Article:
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Settlement, Payout Announced in Air Force Major’s Don’t Ask Don’t Tell Discharge Case

almyresolutionA former Air Force airman who was discharged under Don’t Ask Don’t Tell has reached a settlement in his lawsuit against the Defense Department.

Mike Almy, a decorated Air Force major who served in Iraq, was discharged in 2006 after his commanding officer was made aware of the fact that Almy was gay.

Joining the ROTC in 1988, Almy graduated in the top 10% of all graduates nationwide and went on active duty with the Air Force in 1993 (just as DADT was being codified).

His prestigious career included Almy being named officer of the year for his unit and being selected as just one of six officers chosen to attend Professional Military Education at Quantico. Almy was deployed to the Middle East four times, and led a team of nearly 200 airmen to control the airspace over Iraq.

But, for whatever reason, someone had it in for Mike: His private emails were searched, and messages to his then-boyfriend were forwarded to his commanding officer. In short order, he was relieved of his duties and security clearance, and after a 16-month investigation, was escorted off the base with half of his expected severance pay.

With the aid of OutServe-SLDN and attorneys at Morrison & Foerster, Almy was able to reach a  settlement with the DoD that includes service credit and a cash payment, the details of which have been kept classified.

“I appreciate all of those who worked on my behalf to find a resolution and close this painful chapter in my life with a positive ending,” he said. “America has moved on from this discriminatory law, and it’s my hope that one day soon we will realize the vision of full equality in our military.”

 

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9 Comments

  • Derek Williams

    Even though this massively expensive ($192 million) and hugely devastating (over 14,300 sacked) policy is now toast, this story is still gut wrenching.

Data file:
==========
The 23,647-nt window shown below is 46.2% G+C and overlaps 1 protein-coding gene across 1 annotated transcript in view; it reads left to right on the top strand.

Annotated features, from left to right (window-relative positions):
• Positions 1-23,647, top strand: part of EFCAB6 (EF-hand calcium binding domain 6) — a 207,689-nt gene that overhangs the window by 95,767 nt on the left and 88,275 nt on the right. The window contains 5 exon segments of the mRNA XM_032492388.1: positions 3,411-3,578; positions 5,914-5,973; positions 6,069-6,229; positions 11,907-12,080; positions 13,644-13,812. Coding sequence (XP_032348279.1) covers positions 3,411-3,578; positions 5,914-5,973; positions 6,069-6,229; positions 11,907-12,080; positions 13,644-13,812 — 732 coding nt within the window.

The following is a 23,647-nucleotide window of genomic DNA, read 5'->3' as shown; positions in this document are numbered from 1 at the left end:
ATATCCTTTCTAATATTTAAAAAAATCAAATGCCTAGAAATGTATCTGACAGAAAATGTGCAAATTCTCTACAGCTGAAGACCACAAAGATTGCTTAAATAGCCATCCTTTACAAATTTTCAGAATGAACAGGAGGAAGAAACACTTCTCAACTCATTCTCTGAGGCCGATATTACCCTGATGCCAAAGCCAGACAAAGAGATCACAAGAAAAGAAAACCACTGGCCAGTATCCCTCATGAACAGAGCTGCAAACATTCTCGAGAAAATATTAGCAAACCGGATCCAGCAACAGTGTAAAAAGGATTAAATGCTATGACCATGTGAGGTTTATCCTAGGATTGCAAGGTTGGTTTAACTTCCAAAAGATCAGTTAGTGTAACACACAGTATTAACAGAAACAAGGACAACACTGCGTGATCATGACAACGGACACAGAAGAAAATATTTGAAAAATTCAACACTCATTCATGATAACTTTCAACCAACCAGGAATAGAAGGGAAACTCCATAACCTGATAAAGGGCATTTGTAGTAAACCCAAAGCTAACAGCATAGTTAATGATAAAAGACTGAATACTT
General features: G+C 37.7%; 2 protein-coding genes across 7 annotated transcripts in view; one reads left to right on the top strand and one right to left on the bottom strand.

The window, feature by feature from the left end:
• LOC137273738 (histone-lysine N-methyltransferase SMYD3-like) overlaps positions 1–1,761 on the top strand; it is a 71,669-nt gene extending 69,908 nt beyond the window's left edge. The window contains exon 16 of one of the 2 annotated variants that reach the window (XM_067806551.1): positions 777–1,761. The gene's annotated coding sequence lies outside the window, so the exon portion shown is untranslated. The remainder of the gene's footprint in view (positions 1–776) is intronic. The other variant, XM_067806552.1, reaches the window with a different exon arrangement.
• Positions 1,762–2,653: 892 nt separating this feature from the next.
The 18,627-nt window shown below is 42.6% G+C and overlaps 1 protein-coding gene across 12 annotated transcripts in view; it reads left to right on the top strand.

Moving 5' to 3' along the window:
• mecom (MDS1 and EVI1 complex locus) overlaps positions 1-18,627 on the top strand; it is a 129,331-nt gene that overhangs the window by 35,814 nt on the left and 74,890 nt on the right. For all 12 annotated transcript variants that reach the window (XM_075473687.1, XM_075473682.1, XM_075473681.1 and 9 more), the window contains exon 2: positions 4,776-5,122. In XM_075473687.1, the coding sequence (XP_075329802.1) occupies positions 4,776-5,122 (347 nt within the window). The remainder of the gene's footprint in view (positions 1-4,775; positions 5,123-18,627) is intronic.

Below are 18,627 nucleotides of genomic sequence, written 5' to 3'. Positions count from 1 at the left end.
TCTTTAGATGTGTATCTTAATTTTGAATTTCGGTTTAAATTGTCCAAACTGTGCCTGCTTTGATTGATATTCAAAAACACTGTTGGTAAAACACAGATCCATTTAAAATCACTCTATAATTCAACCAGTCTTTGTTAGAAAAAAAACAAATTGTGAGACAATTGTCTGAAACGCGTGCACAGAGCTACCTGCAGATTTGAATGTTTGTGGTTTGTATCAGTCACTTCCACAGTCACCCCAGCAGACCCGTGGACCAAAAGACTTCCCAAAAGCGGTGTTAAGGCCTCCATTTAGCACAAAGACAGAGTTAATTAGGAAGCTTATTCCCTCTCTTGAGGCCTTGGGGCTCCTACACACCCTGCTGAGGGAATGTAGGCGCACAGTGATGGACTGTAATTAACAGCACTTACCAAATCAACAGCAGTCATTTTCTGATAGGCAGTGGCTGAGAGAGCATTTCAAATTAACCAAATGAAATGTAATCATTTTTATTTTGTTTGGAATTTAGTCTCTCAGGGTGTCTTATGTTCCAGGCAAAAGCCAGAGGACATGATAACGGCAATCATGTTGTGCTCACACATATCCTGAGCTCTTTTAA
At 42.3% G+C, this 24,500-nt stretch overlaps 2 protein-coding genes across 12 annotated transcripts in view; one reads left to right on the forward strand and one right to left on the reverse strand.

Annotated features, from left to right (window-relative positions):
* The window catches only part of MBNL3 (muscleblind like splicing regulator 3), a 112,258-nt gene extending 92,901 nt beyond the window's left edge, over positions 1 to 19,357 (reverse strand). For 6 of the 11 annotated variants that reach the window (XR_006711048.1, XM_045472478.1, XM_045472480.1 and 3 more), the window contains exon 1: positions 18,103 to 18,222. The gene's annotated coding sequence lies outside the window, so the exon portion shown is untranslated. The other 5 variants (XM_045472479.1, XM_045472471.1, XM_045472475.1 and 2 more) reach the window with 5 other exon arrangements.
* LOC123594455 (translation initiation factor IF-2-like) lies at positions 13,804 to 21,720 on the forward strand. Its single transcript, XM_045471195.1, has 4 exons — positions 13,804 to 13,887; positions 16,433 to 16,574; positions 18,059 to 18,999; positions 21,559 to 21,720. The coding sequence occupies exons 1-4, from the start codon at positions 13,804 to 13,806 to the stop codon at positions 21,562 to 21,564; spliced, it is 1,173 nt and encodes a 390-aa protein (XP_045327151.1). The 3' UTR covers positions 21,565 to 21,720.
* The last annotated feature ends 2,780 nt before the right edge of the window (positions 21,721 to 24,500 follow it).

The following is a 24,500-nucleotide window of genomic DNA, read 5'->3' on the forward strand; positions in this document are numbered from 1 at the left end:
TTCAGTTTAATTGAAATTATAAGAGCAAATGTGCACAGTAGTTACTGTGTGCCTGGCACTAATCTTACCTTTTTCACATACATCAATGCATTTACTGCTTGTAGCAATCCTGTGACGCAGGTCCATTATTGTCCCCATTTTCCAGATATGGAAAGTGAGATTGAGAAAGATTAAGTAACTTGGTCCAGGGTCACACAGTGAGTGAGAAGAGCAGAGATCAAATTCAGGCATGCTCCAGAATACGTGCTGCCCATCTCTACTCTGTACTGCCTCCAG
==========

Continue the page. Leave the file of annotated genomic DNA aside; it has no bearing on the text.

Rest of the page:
• jwrappaport

    I picked the wrong career track: I would give anything to have a job that entailed making the fed pay dearly for DADT.

  • Chad Hunt

    I’d like to fire my SCUD missile at that cute airman.

  • TVC 15

    Mmm, now that’s the kind of soldier I like to support. :-)

  • MuscleModelBlog.com

    It sounds like justice has been served (as best as can be). He can’t go back and regain those years he lost in his career, but hopefully the extra bit of money will help.

  • dvlaries

    Fly me anywhere baby! Woooo

  • Cam

    A Long seven year battle just to be treated like a human being ane not be fired for who he is. Poor guy. I’m so glad it ended with his victory.

  • Victor_in_PA

    This law was doomed from the beginning. The military had no intention of “not asking”. They wanted to keep gay people out of the military and then witch hunt the ones already enlisted. They wanted the “don’t tell” part to keep people from being able to talk about who they are but, they also wanted to be able to “ask” all they wanted which is what they did. Very few discharges were done without the military investigating people and then kicking them out with what they found. That’s not “don’t ask”. That’s a clear violation of their own law and they should have to pay BIG TIME to every person who was discharged after a military investigation.

  • Polaro

    Now every soldier that was booted out for not telling but being asked needs to get their check. The military broke their own BS law.

Comments are closed.